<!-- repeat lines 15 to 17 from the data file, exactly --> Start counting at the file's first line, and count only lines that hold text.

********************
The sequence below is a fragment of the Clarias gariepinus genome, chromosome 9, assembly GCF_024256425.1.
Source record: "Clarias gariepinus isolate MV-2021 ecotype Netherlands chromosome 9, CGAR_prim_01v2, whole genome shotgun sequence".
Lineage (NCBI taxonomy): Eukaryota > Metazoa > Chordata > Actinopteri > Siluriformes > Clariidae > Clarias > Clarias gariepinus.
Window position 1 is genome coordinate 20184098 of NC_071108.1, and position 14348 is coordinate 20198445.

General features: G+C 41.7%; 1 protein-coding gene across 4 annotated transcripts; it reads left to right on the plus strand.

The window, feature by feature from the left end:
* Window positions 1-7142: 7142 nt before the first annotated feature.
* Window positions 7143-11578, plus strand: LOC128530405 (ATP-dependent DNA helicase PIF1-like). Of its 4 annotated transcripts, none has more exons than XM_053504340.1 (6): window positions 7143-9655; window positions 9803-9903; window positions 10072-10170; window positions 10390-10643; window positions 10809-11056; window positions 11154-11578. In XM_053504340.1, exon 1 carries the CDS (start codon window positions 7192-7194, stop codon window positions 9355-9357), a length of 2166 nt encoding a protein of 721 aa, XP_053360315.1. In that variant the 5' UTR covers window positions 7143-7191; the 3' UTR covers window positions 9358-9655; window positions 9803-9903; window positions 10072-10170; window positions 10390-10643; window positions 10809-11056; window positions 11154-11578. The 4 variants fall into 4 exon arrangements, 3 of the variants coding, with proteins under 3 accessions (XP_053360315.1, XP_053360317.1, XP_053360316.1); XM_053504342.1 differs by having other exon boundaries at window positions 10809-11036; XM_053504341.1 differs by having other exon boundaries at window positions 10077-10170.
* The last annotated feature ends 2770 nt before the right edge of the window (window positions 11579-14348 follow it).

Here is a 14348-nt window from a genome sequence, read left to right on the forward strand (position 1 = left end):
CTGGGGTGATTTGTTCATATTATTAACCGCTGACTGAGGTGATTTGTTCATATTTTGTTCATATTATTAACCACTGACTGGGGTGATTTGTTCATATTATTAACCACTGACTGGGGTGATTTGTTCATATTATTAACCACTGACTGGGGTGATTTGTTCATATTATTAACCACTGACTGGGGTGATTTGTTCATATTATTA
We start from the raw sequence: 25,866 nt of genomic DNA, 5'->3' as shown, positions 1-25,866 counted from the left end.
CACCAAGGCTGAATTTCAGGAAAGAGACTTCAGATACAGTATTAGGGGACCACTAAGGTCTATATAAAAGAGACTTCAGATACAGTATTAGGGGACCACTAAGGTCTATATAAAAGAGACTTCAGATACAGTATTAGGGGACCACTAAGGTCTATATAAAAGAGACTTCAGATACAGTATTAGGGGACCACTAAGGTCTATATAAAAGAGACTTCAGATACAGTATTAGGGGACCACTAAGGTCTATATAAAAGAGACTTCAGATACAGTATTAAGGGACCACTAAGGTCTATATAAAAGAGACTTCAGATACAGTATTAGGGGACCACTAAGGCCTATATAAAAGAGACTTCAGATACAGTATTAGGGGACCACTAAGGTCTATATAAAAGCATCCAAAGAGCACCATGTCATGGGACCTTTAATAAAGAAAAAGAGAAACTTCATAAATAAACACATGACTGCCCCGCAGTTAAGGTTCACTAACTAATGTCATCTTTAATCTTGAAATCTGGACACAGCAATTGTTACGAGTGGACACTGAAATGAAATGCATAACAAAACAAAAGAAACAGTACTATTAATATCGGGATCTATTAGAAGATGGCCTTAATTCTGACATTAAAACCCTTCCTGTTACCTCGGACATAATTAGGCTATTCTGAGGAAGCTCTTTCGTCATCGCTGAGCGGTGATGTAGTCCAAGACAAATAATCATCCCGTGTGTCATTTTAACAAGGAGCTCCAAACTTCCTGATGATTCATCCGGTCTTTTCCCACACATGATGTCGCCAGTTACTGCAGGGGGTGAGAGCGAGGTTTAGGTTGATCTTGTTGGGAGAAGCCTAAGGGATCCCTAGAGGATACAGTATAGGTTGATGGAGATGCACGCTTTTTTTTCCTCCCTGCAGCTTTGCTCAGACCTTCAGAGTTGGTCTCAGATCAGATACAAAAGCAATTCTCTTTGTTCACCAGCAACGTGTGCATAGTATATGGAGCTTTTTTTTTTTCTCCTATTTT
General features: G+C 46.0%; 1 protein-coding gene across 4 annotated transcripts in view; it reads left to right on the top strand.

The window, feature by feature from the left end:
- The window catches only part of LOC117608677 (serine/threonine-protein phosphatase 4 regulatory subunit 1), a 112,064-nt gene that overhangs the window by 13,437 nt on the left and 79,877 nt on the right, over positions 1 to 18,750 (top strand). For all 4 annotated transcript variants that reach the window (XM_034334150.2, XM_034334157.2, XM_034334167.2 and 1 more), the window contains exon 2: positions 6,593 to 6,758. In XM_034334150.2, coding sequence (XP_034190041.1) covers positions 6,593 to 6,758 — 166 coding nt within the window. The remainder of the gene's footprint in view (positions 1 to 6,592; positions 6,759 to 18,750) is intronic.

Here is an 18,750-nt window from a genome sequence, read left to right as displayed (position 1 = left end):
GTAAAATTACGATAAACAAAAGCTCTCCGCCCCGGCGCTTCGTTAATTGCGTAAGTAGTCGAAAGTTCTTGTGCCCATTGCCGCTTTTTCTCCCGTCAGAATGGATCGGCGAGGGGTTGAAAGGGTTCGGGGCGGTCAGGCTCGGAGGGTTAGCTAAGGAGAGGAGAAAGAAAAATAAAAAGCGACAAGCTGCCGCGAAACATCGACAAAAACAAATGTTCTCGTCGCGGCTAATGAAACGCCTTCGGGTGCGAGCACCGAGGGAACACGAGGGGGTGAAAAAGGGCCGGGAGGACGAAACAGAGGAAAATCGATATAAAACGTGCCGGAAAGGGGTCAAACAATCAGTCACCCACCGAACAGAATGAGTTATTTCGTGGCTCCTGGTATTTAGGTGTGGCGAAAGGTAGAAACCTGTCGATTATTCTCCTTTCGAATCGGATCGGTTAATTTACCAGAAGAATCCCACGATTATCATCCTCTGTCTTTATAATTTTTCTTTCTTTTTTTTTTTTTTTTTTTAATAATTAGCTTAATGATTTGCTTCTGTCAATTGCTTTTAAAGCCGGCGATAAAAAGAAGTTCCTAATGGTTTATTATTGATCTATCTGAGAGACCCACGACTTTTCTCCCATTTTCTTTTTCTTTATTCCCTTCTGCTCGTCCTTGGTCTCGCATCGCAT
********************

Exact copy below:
The window, feature by feature from the left end:
- The window catches only part of LOC117608677 (serine/threonine-protein phosphatase 4 regulatory subunit 1), a 112,064-nt gene that overhangs the window by 13,437 nt on the left and 79,877 nt on the right, over positions 1 to 18,750 (top strand). For all 4 annotated transcript variants that reach the window (XM_034334150.2, XM_034334157.2, XM_034334167.2 and 1 more), the window contains exon 2: positions 6,593 to 6,758. In XM_034334150.2, coding sequence (XP_034190041.1) covers positions 6,593 to 6,758 — 166 coding nt within the window. The remainder of the gene's footprint in view (positions 1 to 6,592; positions 6,759 to 18,750) is intronic.

Here is an 18,750-nt window from a genome sequence, read left to right as displayed (position 1 = left end):